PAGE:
Results 1 to 7 of 7

Math Help - log problem

  1. #1
    Senior Member
    Joined
    Jul 2010
    Posts
    369
    Thanks
    4

    log problem

    Hi; y = log(2x - 6) Don't understand why I would factor out the 2 to give me the following? y = log2(x - 3) Whats the point?Thanks.
    Follow Math Help Forum on Facebook and Google+

  2. #2
    MHF Contributor
    Prove It's Avatar
    Joined
    Aug 2008
    Posts
    11,504
    Thanks
    1400

    Re: log problem

    To determine the horizontal dilation (in this case it is of factor 1/2).
    Follow Math Help Forum on Facebook and Google+

  3. #3
    Senior Member
    Joined
    Jul 2010
    Posts
    369
    Thanks
    4

    Re: log problem

    Doesn't it tell me that when its in the bracket?Also how would you convert it to an exponenetial?Thanks.
    Last edited by anthonye; June 13th 2014 at 08:44 AM.
    Follow Math Help Forum on Facebook and Google+

  4. #4
    Senior Member
    Joined
    Jul 2010
    Posts
    369
    Thanks
    4

    Re: log problem

    Ok I got the convertion bit. just need to know why factor it.
    Follow Math Help Forum on Facebook and Google+

  5. #5
    Super Member
    Joined
    Feb 2014
    From
    United States
    Posts
    539
    Thanks
    243

    Re: log problem

    Quote Originally Posted by anthonye View Post
    Hi; y = log(2x - 6) Don't understand why I would factor out the 2 to give me the following? y = log2(x - 3) Whats the point?Thanks.
    Points depend on context.

    As ProveIt said: the factoring is relevant to dilation.

    It would also be relevant in simplifying the following equation:

    $log(y + 1) + log(2) = log(2x - 6) = log((2\{x - 3\}) = log(x - 3) + log(2) \implies log(y + 1) = log(x - 3) \implies y + 1 = x - 3$

    $\implies y = x - 4.$

    A lot of high school algebra is just giving you a set of tools that may be useful in many situations.
    Follow Math Help Forum on Facebook and Google+

  6. #6
    Senior Member
    Joined
    Jul 2010
    Posts
    369
    Thanks
    4

    Re: log problem

    Ok thanks but why is it relevent to dilation?
    Follow Math Help Forum on Facebook and Google+

  7. #7
    Super Member
    Joined
    Feb 2014
    From
    United States
    Posts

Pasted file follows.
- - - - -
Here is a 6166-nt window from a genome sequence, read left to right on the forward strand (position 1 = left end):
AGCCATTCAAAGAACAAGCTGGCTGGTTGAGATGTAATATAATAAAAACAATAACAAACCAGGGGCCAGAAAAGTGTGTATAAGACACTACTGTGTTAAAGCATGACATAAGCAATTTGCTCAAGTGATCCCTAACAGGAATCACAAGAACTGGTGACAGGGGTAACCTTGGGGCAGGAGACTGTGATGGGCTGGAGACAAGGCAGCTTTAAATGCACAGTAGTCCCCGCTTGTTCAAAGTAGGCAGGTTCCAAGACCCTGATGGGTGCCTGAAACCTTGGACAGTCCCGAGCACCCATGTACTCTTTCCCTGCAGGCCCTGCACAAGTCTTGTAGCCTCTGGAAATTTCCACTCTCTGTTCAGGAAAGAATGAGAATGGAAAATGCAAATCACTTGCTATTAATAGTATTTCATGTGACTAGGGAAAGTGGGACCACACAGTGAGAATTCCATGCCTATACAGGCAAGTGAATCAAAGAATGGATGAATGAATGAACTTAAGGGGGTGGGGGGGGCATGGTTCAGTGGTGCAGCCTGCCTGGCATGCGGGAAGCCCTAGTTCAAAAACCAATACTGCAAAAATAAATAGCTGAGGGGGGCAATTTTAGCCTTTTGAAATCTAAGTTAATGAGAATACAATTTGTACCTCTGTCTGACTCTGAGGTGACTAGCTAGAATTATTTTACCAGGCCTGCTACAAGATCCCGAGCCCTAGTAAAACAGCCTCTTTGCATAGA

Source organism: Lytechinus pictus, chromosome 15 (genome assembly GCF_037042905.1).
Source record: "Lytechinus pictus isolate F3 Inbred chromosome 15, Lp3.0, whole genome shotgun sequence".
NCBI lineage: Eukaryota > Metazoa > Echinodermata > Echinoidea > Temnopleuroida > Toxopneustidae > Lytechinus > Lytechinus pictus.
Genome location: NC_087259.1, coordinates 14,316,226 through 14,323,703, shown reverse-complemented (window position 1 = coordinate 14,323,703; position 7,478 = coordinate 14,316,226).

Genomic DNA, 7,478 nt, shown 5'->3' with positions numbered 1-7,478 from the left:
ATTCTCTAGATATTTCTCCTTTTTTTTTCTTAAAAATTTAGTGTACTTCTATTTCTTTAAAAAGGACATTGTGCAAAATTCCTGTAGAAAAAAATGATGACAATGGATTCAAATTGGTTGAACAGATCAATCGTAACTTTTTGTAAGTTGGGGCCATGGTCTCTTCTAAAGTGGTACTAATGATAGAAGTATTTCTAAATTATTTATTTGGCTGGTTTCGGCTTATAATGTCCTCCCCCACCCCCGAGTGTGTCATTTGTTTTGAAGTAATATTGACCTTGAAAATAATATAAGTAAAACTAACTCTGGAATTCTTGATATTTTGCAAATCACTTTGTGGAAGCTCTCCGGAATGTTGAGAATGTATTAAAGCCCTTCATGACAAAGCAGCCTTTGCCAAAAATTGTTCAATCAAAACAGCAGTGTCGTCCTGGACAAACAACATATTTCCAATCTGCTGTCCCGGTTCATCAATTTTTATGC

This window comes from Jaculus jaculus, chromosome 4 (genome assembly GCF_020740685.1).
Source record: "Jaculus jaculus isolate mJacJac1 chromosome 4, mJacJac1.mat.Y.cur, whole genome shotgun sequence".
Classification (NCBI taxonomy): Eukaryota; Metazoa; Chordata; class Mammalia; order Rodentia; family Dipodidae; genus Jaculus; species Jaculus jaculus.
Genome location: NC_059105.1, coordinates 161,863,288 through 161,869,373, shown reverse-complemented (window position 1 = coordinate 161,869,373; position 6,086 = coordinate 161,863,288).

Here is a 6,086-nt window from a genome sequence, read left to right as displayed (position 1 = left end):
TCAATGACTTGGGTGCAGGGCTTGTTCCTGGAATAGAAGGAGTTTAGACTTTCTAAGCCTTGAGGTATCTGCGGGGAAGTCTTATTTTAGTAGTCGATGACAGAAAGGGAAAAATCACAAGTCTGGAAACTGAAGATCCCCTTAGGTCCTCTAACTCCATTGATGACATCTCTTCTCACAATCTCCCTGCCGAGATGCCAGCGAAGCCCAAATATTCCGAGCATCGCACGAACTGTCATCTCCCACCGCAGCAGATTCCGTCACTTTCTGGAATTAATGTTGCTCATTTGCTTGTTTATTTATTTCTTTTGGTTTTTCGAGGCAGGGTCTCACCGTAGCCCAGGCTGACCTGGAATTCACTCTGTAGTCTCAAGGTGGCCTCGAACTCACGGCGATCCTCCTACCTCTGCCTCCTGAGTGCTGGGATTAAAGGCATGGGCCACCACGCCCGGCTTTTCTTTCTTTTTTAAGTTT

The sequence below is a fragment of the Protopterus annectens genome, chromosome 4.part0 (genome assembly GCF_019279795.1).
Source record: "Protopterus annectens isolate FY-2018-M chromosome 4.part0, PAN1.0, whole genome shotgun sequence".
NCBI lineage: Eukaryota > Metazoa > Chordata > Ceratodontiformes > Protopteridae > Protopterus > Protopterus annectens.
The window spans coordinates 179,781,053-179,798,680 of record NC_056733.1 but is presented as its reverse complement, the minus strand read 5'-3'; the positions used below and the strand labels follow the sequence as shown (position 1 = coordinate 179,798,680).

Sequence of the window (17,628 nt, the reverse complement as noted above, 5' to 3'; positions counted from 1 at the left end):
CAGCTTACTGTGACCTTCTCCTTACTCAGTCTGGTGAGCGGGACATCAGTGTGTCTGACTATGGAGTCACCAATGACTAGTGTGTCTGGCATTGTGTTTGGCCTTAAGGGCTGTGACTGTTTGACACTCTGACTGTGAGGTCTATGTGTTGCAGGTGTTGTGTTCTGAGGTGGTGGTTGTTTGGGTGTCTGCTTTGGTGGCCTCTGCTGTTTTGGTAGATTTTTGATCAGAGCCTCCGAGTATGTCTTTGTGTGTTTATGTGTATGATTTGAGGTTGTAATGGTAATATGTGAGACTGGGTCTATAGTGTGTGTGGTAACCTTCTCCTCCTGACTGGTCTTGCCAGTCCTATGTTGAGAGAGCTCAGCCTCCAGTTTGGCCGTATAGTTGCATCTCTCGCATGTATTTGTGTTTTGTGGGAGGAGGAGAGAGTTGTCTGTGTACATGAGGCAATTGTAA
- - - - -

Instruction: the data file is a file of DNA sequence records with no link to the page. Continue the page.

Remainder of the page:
539
    Thanks
    243

    Re: log problem

    Quote Originally Posted by anthonye View Post
    Ok thanks but why is it relevent to dilation?
    $Let\ u = log_w(x - 3)\ and\ u = log_w(2v - 6) \implies log_w(x - 3) = log_w(2\{v - 3\}) = log_w(v - 3) + log_w(2) \implies$

    $log_w(x - 3) - log_w(v - 3) = log_w(2) \implies log_w\left(\dfrac{(x - 3)}{(v - 3)}\right) = log_w(2) \implies \dfrac{x - 3}{v - 3} = 2 \implies$

    $x - 3 = 2v - 6 \implies x = 2v - 3.$

    $\therefore For\ large\ v,\ \dfrac{x}{v} = \dfrac{2v - 3}{v} = 2 - \dfrac{3}{v} \approx 2.$

    In English, as y gets larger and larger, the horizontal distance between y = log(x - 3) and the y-axis gets closer and closer to double the distance between y = log(2x - 6) and the y-axis. For example,

    $log_{10}(x - 3) = 1 \implies x = 13.\ And\ log_{10}(2v - 6) = 1 \implies v = 8.\ And\ \dfrac{13}{8} \approx 1.625 \approx 2.$

    $log_{10}(x - 3) = 2 \implies x = 103.\ And\ log_{10}(2v - 6) = 2 \implies v = 53.\ And\ \dfrac{103}{53} \approx 1.94 \approx 2.$

    $log_{10}(x - 3) = 3 \implies x = 1,003.\ And\ log_{10}(2v - 6) = 3 \implies v = 503.\ And\ \dfrac{1,003}{503} \approx 1.994 \approx 2.$

    So 2 is relevant to understanding the dilation even though it is approximate. Frequently, an approximation is all you need.

    Now consider $x = a + 3,\ where\ a > 0, and\ b = log_y(a).$

    $log_w(x - 3) = log_y(a) = b.\ But\ log_w(2x - 6) = log_w(2a + 6 - 6) = log_w(2a) = log_w(a) + \log_w(2) = b + log_w(2).$

    In English the graph of log(x - 3) is always EXACTLY log(2) units below the graph of log(2x - 6). Again 2 is involved although this time it is a function of 2 and is exact rather than approximate.
    Follow Math Help Forum on Facebook and Google+

Search Tags


/mathhelpforum @mathhelpforum